Yurts near Lake Karakul, Xinjiang. Photo by Rhett A. Butler, 2006
Xinjiang, China’s largest and westernmost province, is one of the planet’s most remote and desolate regions. Covering more than one-sixth the country’s territory, Xinjiang borders Tibet, Mongolia, Russia, Kazakhstan, Kyrgyzstan, Tajikistan, Afghanistan, and Pakistan. The province is dominated by ethnic minorities, notably the Muslim Uyghurs who make up nearly half the 18-million population. Xinjiang’s ethnic mix reflects its historical importance as a central part of the Silk Road, a trading route used since ancient times to transport goods between East and West.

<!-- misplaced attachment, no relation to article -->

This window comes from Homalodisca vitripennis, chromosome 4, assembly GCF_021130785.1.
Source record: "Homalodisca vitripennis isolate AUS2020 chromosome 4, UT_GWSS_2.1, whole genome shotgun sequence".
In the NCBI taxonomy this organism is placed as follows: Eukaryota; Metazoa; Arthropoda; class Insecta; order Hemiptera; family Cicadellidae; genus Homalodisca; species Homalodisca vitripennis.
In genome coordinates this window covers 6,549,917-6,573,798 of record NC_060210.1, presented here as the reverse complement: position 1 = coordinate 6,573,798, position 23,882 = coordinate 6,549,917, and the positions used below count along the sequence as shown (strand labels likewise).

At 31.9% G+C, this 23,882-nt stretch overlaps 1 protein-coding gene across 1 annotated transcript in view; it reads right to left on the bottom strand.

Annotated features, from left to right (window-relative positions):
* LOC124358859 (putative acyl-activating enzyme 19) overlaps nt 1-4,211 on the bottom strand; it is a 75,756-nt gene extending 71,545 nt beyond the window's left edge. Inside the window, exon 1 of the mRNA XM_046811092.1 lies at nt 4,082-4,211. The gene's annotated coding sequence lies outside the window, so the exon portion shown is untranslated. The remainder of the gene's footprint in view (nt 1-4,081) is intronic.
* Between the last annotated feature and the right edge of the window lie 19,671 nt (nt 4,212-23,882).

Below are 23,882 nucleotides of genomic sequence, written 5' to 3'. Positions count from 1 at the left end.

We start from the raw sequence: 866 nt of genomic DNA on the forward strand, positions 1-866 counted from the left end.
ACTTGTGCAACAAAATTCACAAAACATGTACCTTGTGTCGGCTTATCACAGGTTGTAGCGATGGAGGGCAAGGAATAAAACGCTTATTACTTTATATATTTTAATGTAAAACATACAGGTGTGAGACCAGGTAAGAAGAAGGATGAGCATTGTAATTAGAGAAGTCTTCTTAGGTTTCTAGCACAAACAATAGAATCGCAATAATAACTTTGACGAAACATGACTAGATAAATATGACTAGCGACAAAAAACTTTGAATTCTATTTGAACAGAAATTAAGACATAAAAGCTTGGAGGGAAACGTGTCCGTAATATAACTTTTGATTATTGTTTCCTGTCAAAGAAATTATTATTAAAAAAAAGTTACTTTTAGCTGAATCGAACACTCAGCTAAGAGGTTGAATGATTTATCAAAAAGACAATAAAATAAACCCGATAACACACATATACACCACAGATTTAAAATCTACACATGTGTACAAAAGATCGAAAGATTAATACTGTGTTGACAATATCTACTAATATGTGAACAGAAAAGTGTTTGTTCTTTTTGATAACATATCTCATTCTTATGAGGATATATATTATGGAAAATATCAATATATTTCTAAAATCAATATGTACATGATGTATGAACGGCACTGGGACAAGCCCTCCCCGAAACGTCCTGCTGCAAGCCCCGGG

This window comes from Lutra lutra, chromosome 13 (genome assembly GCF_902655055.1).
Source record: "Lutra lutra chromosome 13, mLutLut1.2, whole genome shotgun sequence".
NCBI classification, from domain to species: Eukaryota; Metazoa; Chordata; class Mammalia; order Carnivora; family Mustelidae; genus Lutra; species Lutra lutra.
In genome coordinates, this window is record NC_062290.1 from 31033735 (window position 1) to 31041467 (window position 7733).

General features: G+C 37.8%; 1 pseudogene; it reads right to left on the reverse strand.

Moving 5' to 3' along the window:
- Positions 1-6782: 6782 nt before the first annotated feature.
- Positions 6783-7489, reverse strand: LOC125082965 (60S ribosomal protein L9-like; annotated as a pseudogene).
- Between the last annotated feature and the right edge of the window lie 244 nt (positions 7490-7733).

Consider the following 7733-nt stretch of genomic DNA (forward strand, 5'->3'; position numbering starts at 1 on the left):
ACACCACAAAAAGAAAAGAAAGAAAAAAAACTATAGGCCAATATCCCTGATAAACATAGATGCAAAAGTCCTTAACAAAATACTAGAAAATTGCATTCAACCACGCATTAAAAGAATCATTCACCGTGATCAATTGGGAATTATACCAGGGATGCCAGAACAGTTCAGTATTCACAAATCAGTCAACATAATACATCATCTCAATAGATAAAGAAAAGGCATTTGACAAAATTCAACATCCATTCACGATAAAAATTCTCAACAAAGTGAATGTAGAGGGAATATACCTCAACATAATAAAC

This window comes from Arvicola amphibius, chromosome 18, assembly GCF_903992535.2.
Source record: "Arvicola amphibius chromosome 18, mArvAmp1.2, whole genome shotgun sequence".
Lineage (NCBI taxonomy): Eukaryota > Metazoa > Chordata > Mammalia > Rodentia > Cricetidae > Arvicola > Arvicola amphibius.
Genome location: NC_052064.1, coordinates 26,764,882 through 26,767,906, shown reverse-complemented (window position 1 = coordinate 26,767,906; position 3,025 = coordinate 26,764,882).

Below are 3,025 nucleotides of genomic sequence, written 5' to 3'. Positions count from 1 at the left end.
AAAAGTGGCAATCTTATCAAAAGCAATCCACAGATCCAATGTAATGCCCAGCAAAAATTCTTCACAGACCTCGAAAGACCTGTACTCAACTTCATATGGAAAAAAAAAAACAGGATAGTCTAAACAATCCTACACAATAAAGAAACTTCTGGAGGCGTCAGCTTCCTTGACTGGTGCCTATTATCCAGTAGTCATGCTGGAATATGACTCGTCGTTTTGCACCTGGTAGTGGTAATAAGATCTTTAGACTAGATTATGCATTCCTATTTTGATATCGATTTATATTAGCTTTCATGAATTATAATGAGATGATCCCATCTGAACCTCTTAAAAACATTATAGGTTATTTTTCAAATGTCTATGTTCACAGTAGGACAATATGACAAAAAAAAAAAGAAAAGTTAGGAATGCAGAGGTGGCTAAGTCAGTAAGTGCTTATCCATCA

Formed geologically from the collision of the Indian plate with the Eurasian plate, Xinjiang’s topographical diversity rivals that of its human population, with deserts, evergreen forests, and some of the world’s highest mountains. The province includes Earth’s most remote land point, lying in the Dzoosotoyn Elisen Desert some 1,645 miles from the nearest coastline.